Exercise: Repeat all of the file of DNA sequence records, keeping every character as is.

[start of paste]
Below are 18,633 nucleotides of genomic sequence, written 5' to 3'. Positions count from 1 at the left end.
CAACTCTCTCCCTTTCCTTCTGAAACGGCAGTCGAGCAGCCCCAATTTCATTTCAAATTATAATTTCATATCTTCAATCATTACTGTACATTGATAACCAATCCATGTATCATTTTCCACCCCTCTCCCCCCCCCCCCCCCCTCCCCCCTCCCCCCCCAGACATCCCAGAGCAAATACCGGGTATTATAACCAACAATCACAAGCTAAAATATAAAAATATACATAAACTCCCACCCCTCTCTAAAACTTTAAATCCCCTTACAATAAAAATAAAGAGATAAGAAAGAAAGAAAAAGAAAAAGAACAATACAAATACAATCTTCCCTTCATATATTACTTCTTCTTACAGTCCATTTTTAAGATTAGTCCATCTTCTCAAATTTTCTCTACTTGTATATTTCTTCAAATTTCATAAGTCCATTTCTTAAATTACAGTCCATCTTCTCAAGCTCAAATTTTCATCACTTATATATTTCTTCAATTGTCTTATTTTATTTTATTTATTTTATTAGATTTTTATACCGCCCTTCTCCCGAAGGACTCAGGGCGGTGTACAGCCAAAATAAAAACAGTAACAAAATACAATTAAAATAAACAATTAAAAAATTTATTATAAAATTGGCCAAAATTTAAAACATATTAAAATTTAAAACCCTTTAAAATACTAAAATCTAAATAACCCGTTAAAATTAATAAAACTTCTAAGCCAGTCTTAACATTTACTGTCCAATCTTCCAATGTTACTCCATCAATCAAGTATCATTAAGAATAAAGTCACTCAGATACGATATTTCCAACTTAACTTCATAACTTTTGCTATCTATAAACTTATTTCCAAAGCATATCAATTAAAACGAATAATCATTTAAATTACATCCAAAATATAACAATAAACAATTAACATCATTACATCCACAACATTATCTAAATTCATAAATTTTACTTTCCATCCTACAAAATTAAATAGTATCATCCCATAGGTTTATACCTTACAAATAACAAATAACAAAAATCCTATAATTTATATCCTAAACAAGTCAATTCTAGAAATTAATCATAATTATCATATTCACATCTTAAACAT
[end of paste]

Below are 18,633 nucleotides of genomic sequence, written 5' to 3'. Positions count from 1 at the left end.
CAACTCTCTCCCTTTCCTTCTGAAACGGCAGTCGAGCAGCCCCAATTTCATTTCAAATTATAATTTCATATCTTCAATCATTACTGTACATTGATAACCAATCCATGTATCATTTTCCACCCCTCTCCCCCCCCCCCCCCCCTCCCCCCTCCCCCCCCAGACATCCCAGAGCAAATACCGGGTATTATAACCAACAATCACAAGCTAAAATATAAAAATATACATAAACTCCCACCCCTCTCTAAAACTTTAAATCCCCTTACAATAAAAATAAAGAGATAAGAAAGAAAGAAAAAGAAAAAGAACAATACAAATACAATCTTCCCTTCATATATTACTTCTTCTTACAGTCCATTTTTAAGATTAGTCCATCTTCTCAAATTTTCTCTACTTGTATATTTCTTCAAATTTCATAAGTCCATTTCTTAAATTACAGTCCATCTTCTCAAGCTCAAATTTTCATCACTTATATATTTCTTCAATTGTCTTATTTTATTTTATTTATTTTATTAGATTTTTATACCGCCCTTCTCCCGAAGGACTCAGGGCGGTGTACAGCCAAAATAAAAACAGTAACAAAATACAATTAAAATAAACAATTAAAAAATTTATTATAAAATTGGCCAAAATTTAAAACATATTAAAATTTAAAACCCTTTAAAATACTAAAATCTAAATAACCCGTTAAAATTAATAAAACTTCTAAGCCAGTCTTAACATTTACTGTCCAATCTTCCAATGTTACTCCATCAATCAAGTATCATTAAGAATAAAGTCACTCAGATACGATATTTCCAACTTAACTTCATAACTTTTGCTATCTATAAACTTATTTCCAAAGCATATCAATTAAAACGAATAATCATTTAAATTACATCCAAAATATAACAATAAACAATTAACATCATTACATCCACAACATTATCTAAATTCATAAATTTTACTTTCCATCCTACAAAATTAAATAGTATCATCCCATAGGTTTATACCTTACAAATAACAAATAACAAAAATCCTATAATTTATATCCTAAACAAGTCAATTCTAGAAATTAATCATAATTATCATATTCACATCTTAAACAT